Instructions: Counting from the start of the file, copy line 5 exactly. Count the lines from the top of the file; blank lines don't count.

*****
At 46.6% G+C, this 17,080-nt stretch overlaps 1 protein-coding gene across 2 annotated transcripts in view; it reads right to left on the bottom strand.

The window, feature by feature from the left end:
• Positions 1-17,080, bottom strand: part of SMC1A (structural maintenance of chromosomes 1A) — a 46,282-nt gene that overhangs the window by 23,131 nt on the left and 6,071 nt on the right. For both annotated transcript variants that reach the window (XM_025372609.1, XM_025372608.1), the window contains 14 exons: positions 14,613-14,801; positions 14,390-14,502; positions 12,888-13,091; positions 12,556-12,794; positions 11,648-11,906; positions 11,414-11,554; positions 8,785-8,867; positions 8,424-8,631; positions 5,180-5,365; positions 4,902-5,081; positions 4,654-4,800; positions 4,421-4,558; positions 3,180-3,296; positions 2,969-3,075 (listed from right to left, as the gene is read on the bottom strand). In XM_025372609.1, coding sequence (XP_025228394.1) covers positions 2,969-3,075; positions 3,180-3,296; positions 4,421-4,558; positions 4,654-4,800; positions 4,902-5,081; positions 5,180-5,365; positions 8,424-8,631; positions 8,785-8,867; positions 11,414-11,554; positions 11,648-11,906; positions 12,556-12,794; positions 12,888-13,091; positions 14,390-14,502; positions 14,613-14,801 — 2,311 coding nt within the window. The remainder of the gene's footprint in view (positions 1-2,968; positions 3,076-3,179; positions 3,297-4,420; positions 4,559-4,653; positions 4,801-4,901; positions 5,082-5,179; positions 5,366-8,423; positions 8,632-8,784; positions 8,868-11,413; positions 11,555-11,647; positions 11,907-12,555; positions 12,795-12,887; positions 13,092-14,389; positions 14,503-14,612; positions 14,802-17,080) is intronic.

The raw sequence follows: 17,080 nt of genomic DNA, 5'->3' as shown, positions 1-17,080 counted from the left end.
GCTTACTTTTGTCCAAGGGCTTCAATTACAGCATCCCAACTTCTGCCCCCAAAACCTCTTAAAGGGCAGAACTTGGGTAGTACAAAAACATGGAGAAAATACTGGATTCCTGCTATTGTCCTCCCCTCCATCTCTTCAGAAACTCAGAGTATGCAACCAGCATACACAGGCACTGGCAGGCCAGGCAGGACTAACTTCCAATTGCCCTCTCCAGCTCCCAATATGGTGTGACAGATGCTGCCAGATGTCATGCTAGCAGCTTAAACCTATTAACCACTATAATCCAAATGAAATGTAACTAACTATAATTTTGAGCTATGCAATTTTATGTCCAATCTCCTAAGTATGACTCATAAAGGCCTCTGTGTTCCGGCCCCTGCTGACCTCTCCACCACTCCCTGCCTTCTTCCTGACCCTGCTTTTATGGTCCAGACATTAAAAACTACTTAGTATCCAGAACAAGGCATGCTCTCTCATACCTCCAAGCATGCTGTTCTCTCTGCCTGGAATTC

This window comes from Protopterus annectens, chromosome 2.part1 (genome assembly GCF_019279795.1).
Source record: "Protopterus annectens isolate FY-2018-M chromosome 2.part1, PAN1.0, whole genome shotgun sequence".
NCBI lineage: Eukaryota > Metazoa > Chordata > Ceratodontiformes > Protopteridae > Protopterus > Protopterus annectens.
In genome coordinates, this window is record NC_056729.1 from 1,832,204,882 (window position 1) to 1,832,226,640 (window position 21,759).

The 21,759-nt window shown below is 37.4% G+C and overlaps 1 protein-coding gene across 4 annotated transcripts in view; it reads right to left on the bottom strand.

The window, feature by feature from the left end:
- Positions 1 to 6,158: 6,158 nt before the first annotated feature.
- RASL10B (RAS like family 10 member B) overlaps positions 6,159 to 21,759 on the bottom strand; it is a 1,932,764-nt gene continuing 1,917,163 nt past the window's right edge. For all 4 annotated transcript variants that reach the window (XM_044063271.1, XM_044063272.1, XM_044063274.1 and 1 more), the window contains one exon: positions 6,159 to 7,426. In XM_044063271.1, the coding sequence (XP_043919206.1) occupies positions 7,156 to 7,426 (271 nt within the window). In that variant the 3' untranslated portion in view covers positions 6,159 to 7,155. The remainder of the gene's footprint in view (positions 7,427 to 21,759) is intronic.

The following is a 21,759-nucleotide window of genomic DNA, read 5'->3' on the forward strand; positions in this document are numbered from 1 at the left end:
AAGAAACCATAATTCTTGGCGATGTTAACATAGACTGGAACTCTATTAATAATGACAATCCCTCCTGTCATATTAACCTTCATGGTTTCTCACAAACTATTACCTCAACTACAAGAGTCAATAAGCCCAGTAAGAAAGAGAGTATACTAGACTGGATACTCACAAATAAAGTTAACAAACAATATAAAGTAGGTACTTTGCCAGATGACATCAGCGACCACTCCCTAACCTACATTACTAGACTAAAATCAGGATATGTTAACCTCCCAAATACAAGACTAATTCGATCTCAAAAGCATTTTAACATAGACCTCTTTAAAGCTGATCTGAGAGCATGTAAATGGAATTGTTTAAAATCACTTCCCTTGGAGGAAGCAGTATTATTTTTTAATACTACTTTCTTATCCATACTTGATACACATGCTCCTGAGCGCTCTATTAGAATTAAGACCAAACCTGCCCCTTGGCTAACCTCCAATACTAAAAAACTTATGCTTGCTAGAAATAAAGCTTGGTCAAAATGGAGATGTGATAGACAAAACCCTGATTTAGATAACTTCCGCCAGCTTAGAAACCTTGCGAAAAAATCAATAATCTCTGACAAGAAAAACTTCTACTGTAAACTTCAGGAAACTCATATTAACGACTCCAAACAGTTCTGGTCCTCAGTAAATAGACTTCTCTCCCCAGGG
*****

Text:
GCTTACTTTTGTCCAAGGGCTTCAATTACAGCATCCCAACTTCTGCCCCCAAAACCTCTTAAAGGGCAGAACTTGGGTAGTACAAAAACATGGAGAAAATACTGGATTCCTGCTATTGTCCTCCCCTCCATCTCTTCAGAAACTCAGAGTATGCAACCAGCATACACAGGCACTGGCAGGCCAGGCAGGACTAACTTCCAATTGCCCTCTCCAGCTCCCAATATGGTGTGACAGATGCTGCCAGATGTCATGCTAGCAGCTTAAACCTATTAACCACTATAATCCAAATGAAATGTAACTAACTATAATTTTGAGCTATGCAATTTTATGTCCAATCTCCTAAGTATGACTCATAAAGGCCTCTGTGTTCCGGCCCCTGCTGACCTCTCCACCACTCCCTGCCTTCTTCCTGACCCTGCTTTTATGGTCCAGACATTAAAAACTACTTAGTATCCAGAACAAGGCATGCTCTCTCATACCTCCAAGCATGCTGTTCTCTCTGCCTGGAATTC